A small but vocal group of Washington attorneys are privately criticizing the nomination of James Comey to lead the FBI, telling lawmakers that the former Deputy Attorney General has allowed his own sanctimony to cloud his decisions.
“Jim has a flair for the dramatic and a desire to be the moral savior of mankind,” a former Bush White House official told The Daily Beast. “You have to worry about putting that much power in the hands of someone inclined to cast himself as the hero and others as the villains.”
Comey, who served as deputy to Attorney General John D. Ashcroft, had a high-profile falling out with the Bush administration when he stood up to the White House over a surveillance program he believed to be illegal.
Comey testified that he and FBI Director Robert Mueller raced to Ashcroft’s bedside in 2004 to prevent then-White House counsel Alberto Gonzales and White House chief of staff Andy Card from getting the Attorney General to sign off on aspects of the program the Justice Department had determined were illegal.
This same decision that his critics have deemed as self-righteous has been hailed by his supporters as a sign that he would put the law above his own politics.
Friends and former colleagues have nothing but praise for Comey’s leadership style.
“Jim Comey always helps morale everywhere he goes,” John Davis, former assistant U.S. Attorney and criminal chief of the Eastern District of Virginia, told Main Justice. “When he was the DAG, he visited almost every district in the country. The people who work for him feel that they are strongly and consistently supported.”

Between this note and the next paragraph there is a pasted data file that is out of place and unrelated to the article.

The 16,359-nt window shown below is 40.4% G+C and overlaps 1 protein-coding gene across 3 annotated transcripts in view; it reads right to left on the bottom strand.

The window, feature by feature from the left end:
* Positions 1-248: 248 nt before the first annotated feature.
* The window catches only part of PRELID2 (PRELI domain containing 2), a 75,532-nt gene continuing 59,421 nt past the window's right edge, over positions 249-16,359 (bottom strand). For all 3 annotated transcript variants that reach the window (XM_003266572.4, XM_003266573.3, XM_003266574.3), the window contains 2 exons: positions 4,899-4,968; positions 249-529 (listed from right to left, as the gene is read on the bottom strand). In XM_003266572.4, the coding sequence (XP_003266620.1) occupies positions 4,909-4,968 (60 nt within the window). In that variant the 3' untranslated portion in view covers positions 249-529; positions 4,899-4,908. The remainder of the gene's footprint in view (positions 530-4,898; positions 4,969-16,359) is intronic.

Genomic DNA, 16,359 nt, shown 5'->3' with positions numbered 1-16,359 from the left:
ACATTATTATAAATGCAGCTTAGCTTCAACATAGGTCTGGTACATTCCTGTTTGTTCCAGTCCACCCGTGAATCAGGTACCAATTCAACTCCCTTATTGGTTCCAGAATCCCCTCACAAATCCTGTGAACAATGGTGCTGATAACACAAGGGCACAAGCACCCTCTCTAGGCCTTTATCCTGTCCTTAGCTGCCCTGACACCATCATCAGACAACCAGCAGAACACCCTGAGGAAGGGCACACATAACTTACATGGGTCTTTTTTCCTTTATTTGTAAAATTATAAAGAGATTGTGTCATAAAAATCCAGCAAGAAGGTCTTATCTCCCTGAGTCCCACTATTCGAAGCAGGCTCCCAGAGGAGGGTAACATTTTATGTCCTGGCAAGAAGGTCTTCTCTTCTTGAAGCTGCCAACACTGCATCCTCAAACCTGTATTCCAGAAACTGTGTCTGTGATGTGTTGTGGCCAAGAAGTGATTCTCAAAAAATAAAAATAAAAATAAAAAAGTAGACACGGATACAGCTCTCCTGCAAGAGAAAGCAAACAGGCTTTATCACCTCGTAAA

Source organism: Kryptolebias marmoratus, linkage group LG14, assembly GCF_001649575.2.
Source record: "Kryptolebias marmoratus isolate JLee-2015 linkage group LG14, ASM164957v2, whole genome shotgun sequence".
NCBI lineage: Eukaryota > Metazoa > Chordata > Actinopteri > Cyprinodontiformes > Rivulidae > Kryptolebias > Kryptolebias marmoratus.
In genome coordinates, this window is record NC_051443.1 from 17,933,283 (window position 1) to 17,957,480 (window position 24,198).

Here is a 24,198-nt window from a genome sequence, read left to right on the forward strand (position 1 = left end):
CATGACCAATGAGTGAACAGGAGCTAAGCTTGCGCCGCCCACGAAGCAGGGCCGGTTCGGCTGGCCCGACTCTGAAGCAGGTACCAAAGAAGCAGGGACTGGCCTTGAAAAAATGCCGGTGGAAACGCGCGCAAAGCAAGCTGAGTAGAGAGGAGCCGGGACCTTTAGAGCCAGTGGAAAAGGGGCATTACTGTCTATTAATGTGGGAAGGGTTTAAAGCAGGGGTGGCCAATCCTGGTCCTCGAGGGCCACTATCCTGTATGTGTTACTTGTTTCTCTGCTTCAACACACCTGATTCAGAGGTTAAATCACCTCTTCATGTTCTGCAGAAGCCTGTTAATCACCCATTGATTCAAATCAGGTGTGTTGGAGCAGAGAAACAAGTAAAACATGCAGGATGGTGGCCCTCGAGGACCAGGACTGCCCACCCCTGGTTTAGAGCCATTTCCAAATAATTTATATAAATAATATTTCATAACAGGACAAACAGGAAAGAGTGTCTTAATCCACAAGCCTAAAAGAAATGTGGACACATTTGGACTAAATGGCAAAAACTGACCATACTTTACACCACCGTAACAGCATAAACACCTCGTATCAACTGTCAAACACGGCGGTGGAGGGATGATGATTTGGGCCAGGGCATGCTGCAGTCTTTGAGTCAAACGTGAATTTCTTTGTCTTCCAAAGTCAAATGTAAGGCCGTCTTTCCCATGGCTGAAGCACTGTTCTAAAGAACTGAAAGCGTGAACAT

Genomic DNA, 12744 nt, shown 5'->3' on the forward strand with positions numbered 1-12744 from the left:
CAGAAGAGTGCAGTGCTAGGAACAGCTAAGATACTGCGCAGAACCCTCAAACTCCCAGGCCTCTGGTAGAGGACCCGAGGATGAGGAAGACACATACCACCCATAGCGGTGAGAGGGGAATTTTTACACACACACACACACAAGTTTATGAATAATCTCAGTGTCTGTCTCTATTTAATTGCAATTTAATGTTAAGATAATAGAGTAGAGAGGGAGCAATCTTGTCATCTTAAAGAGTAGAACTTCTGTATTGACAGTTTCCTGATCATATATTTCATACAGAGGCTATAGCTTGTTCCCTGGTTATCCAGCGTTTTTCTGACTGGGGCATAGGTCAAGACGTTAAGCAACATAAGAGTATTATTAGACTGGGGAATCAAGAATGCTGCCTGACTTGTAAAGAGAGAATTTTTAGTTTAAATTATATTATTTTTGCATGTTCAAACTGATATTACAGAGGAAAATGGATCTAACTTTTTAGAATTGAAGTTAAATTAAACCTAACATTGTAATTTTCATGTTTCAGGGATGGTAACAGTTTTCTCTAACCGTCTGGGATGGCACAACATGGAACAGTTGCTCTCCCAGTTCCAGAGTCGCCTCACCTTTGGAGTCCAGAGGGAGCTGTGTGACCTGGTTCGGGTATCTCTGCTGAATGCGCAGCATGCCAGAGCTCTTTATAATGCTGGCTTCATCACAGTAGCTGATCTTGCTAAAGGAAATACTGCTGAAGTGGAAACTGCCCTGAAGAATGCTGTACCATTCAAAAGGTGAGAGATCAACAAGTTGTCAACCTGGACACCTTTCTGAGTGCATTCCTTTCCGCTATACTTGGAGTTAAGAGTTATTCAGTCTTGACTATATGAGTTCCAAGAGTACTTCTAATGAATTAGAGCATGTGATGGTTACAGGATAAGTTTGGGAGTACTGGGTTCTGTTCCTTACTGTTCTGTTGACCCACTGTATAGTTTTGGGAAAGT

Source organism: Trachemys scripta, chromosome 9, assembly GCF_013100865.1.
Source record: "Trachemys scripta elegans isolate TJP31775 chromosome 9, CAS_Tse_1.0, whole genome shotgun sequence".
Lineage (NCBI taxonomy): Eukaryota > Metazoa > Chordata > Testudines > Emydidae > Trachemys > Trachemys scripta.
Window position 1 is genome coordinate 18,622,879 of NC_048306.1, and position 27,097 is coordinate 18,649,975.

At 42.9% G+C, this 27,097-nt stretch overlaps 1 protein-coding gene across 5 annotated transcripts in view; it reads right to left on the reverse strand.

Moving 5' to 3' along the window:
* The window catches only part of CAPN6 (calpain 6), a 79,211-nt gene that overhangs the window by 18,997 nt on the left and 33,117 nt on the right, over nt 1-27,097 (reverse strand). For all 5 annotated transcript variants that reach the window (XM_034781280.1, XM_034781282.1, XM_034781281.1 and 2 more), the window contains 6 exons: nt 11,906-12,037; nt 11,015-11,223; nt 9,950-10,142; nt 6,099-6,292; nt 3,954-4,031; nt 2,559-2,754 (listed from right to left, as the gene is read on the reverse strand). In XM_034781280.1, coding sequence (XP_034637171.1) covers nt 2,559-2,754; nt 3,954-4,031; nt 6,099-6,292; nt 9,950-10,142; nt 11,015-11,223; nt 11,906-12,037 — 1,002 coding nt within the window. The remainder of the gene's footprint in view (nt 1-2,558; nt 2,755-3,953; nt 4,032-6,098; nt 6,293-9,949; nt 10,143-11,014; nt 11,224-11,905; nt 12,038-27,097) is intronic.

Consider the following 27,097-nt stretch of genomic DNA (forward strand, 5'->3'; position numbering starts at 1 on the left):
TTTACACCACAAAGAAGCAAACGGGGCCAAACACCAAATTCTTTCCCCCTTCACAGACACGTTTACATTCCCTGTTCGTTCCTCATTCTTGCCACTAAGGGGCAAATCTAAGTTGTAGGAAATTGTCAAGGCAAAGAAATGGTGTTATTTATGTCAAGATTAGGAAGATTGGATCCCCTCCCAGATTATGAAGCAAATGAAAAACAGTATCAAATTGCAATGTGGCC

Davis worked with Comey on multiple occasions, including as the number two prosecutor when Comey, then the assistant U.S. Attorney for the Eastern District of Virginia, oversaw the investigation into the Khobar Towers bombing in Saudi Arabia in 1996.
While President Barack Obama has not made the nomination official, many insiders have said they think he has a strong shot at Senate confirmation.
“We don’t see any speed bumps on the road,” a Republican aide to the Senate Judiciary Committee, which will first take up the nomination, told Susan Davis of USA Today. What’s more, a senior Democratic congressional aide said his side had picked up no rumblings that Republicans might rally in opposition to Comey, Davis wrote.
As Main Justice reported earlier in the week, however, Comey could face criticism from Tea Party favorite Ted Cruz (R-Texas), who has opposed nearly every nominee put forward by the president.
Cruz recently joined the GOP chorus calling for Attorney General Eric Holder to step down following criticism about his knowledge of the Department of Justice’s leak investigations involving journalists.